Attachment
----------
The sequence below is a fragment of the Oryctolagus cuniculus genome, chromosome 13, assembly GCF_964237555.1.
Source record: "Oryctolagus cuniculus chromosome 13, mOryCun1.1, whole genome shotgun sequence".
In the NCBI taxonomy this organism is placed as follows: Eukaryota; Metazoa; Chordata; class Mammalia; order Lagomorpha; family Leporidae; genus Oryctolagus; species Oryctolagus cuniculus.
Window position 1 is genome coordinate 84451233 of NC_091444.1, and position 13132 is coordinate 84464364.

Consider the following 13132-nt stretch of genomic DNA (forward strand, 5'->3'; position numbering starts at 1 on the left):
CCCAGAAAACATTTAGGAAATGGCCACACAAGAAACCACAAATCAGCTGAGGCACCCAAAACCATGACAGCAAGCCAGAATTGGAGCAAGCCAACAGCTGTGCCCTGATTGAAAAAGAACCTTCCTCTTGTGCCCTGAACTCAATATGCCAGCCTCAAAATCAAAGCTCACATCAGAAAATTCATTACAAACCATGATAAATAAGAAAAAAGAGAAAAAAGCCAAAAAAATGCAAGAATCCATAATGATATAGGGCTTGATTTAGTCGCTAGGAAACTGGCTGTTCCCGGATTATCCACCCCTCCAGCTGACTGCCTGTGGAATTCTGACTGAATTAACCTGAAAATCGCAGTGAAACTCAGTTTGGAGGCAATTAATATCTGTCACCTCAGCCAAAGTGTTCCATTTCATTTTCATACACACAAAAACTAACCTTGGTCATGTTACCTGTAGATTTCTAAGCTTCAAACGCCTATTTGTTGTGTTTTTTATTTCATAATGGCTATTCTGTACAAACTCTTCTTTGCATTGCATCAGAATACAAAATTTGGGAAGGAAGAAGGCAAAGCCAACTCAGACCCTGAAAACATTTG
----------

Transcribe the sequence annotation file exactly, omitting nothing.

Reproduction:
The sequence below is a fragment of the Oryctolagus cuniculus genome, chromosome 13, assembly GCF_964237555.1.
Source record: "Oryctolagus cuniculus chromosome 13, mOryCun1.1, whole genome shotgun sequence".
In the NCBI taxonomy this organism is placed as follows: Eukaryota; Metazoa; Chordata; class Mammalia; order Lagomorpha; family Leporidae; genus Oryctolagus; species Oryctolagus cuniculus.
Window position 1 is genome coordinate 84451233 of NC_091444.1, and position 13132 is coordinate 84464364.

Consider the following 13132-nt stretch of genomic DNA (forward strand, 5'->3'; position numbering starts at 1 on the left):
CCCAGAAAACATTTAGGAAATGGCCACACAAGAAACCACAAATCAGCTGAGGCACCCAAAACCATGACAGCAAGCCAGAATTGGAGCAAGCCAACAGCTGTGCCCTGATTGAAAAAGAACCTTCCTCTTGTGCCCTGAACTCAATATGCCAGCCTCAAAATCAAAGCTCACATCAGAAAATTCATTACAAACCATGATAAATAAGAAAAAAGAGAAAAAAGCCAAAAAAATGCAAGAATCCATAATGATATAGGGCTTGATTTAGTCGCTAGGAAACTGGCTGTTCCCGGATTATCCACCCCTCCAGCTGACTGCCTGTGGAATTCTGACTGAATTAACCTGAAAATCGCAGTGAAACTCAGTTTGGAGGCAATTAATATCTGTCACCTCAGCCAAAGTGTTCCATTTCATTTTCATACACACAAAAACTAACCTTGGTCATGTTACCTGTAGATTTCTAAGCTTCAAACGCCTATTTGTTGTGTTTTTTATTTCATAATGGCTATTCTGTACAAACTCTTCTTTGCATTGCATCAGAATACAAAATTTGGGAAGGAAGAAGGCAAAGCCAACTCAGACCCTGAAAACATTTG